There is established consensus that examples from popular culture are "not self-sourcing", that is, "The source(s) cited should not only establish the verifiability of the pop culture reference, but also its significance." MOS:POPCULT "in popular culture" section currently suggests the cleanup of "unencyclopedically trivial" entries, but does not elaborate what they are. The article "In popular culture" does elaborate on this, and makes it clear: "Although some references may be plainly verified by primary sources, this does not demonstrate the significance of the reference" and "[examples] should be reserved for major, in-depth treatments of the subject that have had lasting significance". Should the quoted text from the consensus of the RfC discussion and the "in popular culture" article be added to MOS:POPCULT for clarification of what is "unencyclopedically trivial"? BrightRoundCircle (talk) 15:25, 13 June 2016 (UTC)

  • I agree that the clarification is required. However the suggested language is completely inadequate. IMO there are three items to discuss:
    • Banish the term "in popular culture" in favor of "Cultural impact". (if you disagee, I may elaborate.
    • There are two types of cultural impact: immediate and by reference (not the best terms, probably)
      • Examples of immediate impact are film made from book, a monument to article subject, a star named after a pornstar etc., you get the idea. Usually there is no problem to find references for these.
      • Examples of impact by reference: "the gameplay of Fall-off is set in Chernobyl"; "We can see archetypal Jewish mother in Big Bang theory"; "rapper Fuckin' Bro used the word 'fuck' in his latest song", etc. This is the category which causes problems. The correct phrasing must state that the article subject has a significant impact on the design/plot of the listed cultural object. In some cases it is self-evident, and WP:V may be invoked. However in many case independent secondary sources must be demanded. - I wrote 'independent', then decided against it, because references to descriptions by the author of the cultural work are quite OK.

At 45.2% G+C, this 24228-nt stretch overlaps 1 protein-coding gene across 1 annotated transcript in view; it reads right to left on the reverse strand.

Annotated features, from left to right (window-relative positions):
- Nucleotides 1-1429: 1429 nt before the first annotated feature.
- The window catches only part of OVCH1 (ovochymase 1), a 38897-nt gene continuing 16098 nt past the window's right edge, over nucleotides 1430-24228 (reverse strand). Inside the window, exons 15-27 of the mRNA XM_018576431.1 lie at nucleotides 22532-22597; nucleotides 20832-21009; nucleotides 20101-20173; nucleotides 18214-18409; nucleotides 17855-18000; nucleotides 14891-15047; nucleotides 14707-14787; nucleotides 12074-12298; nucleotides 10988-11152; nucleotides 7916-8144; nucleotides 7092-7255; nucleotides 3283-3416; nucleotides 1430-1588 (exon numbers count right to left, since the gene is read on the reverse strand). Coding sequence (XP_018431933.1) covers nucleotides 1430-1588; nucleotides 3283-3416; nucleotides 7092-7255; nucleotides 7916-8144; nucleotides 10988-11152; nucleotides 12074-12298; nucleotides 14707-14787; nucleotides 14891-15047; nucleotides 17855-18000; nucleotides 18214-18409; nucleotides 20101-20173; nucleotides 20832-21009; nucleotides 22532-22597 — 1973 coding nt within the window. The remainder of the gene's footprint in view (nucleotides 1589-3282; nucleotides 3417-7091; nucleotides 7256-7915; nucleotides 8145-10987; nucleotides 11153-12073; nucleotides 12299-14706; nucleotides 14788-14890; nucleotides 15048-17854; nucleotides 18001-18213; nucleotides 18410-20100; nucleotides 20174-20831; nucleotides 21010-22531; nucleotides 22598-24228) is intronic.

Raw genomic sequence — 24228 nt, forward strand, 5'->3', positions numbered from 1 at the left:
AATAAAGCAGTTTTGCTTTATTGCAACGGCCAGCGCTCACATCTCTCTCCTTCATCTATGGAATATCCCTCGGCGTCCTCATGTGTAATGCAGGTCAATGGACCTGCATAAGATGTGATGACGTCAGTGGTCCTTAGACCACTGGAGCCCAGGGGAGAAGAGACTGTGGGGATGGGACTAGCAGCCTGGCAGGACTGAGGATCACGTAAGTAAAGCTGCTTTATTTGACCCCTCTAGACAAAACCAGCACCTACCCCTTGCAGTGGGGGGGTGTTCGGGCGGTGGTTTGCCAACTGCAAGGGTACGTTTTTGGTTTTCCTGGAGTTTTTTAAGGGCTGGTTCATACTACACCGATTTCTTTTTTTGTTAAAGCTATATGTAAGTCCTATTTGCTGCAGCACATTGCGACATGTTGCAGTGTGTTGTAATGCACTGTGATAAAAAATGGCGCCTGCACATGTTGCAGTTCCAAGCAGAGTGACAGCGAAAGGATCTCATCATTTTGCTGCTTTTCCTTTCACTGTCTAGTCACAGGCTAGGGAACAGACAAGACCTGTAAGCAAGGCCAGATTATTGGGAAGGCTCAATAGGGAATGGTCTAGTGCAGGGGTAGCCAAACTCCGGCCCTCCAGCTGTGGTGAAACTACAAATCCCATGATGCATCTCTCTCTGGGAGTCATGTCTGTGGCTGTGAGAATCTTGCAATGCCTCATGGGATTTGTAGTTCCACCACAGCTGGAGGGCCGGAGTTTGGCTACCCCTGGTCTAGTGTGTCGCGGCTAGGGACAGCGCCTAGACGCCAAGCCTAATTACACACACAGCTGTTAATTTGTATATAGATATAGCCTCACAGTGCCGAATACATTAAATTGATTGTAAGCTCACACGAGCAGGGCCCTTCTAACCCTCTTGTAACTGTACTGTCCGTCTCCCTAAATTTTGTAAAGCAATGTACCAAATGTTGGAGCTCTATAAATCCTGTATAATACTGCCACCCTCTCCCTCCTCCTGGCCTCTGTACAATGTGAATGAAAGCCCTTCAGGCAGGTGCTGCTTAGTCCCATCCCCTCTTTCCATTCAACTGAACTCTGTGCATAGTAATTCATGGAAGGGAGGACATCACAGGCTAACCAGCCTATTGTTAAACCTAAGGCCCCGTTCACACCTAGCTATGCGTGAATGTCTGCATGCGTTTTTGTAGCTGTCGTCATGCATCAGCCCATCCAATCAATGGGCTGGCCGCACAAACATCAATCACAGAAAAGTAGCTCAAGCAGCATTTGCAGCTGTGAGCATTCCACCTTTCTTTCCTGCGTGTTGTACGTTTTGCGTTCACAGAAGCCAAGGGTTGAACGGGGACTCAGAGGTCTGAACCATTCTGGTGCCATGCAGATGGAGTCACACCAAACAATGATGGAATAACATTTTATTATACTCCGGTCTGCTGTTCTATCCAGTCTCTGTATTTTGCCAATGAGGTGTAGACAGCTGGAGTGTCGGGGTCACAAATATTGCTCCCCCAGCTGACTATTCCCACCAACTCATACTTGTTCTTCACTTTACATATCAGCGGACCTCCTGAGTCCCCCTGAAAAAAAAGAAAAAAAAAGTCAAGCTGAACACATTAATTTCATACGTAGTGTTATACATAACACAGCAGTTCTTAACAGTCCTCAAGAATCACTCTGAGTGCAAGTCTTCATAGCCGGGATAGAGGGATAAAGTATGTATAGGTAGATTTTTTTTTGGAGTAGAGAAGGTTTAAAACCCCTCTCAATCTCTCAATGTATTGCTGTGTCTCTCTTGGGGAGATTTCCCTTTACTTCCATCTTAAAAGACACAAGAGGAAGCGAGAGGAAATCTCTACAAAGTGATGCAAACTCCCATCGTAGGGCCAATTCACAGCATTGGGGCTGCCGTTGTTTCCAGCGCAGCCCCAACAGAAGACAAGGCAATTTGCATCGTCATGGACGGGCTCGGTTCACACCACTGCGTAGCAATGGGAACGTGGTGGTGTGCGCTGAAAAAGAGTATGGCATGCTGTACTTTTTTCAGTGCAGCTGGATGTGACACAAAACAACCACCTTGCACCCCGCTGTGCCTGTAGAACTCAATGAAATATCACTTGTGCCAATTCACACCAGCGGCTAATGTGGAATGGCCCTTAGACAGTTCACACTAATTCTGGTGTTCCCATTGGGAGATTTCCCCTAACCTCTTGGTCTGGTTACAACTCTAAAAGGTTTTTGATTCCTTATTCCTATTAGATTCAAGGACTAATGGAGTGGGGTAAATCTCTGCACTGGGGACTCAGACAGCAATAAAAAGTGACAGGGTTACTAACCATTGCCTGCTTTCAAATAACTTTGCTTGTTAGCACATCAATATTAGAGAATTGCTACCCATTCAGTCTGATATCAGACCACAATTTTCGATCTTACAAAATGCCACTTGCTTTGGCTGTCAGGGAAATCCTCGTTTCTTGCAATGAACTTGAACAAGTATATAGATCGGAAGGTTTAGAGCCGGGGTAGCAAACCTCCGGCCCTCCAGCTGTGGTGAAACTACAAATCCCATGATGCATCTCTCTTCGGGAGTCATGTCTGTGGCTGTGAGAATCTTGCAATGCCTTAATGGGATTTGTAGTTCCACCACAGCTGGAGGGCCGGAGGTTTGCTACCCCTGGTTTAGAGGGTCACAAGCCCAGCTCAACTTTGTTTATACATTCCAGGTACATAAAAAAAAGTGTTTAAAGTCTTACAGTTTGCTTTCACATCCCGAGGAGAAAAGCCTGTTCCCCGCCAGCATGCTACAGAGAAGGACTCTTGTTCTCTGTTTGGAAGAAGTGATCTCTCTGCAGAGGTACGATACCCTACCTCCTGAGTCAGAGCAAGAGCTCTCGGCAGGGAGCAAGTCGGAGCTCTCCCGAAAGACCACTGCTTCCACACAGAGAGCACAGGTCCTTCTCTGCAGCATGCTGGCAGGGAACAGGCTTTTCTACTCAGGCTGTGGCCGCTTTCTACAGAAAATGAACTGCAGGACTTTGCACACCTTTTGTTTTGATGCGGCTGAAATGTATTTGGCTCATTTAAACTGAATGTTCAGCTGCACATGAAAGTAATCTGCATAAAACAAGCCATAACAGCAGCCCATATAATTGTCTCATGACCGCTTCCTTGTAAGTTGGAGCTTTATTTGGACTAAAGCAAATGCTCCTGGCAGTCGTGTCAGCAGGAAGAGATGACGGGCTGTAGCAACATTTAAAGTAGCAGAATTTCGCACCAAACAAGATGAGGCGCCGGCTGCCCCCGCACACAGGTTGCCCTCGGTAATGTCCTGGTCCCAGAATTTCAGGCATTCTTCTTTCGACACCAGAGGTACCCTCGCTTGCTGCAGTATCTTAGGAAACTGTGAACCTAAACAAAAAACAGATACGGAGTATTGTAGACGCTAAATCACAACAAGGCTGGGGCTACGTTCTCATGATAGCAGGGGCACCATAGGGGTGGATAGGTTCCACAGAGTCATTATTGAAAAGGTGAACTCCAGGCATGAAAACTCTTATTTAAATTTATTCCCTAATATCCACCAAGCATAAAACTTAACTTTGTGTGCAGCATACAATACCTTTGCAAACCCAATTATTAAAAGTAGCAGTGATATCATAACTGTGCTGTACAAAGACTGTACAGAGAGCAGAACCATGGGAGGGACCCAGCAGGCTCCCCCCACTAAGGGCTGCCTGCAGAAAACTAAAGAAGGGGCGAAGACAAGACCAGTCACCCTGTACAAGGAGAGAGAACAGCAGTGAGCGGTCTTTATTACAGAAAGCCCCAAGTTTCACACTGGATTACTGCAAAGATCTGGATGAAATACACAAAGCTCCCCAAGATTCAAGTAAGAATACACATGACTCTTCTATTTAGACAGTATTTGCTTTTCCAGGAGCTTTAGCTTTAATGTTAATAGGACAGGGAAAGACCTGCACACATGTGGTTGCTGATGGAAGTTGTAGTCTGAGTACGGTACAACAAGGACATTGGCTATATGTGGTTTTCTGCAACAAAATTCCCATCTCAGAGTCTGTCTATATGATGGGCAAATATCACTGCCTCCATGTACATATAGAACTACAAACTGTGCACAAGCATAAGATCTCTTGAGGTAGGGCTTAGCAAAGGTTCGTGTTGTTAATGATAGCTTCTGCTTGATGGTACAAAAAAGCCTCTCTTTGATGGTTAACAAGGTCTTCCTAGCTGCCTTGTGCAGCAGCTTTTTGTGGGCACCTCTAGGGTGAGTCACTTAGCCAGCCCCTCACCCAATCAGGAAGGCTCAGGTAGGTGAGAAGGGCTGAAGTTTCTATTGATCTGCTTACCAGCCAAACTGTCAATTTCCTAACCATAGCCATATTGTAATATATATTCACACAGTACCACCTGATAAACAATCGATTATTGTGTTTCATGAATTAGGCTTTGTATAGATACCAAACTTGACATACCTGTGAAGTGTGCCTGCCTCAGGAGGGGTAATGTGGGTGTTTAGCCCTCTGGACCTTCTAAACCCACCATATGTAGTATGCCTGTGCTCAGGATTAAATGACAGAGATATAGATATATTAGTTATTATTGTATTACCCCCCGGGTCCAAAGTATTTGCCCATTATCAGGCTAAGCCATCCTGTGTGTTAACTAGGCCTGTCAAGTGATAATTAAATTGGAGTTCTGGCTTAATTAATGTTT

This is what is right off my head, may be more suggestions later. Staszek Lem (talk) 23:00, 13 June 2016 (UTC)
I don't think you can "banish" terms from Wikipedia... Let's focus on explaining what "unencyclopedically trivial" means. Your wording requires original research, asking for inference instead of relying on citations. Original research is exactly what the guideline aims for editors to avoid. The wording of the conclusion of the previous discussion nearly completely eliminate original research, and with the added advice from the "In popular culture" article, everything relies on the references themselves to provide the information, and no inference or "self-verifiability" is required. BrightRoundCircle (talk) 17:59, 14 June 2016 (UTC)
Yes you can "banish". It is called "uniform style" . Quite a few synonyms have been "banished" in favor of section titles "See also", "References" and "External links". Staszek Lem (talk) 18:16, 14 June 2016 (UTC)
My wording does not require original research. I am not asking for inference. My version sets a specific criterion, which must be established following normal wikipedia rules associated with WP:V. If you insist, here is a more nitpicking version: It must be established following the WP:V rules, that the article subject has a significant impact on the design/plot of the listed cultural object. Staszek Lem (talk) 18:16, 14 June 2016 (UTC)
"The article subject has a significant impact on the listed item" is inference, and it's exactly the type of inference that the RfC seeks to eliminate. Instead, "The source(s) cited should not only establish the verifiability of the pop culture reference, but also its significance" puts all of the requirements on the source, with no additional inference. The additional requirements of "major, in-depth treatment" raises the bar on the quality of the source. While not specifically defining "major, in-depth treatment", it does allow removing sources that merely remark about the reference off-handedly. BrightRoundCircle (talk) 18:43, 14 June 2016 (UTC)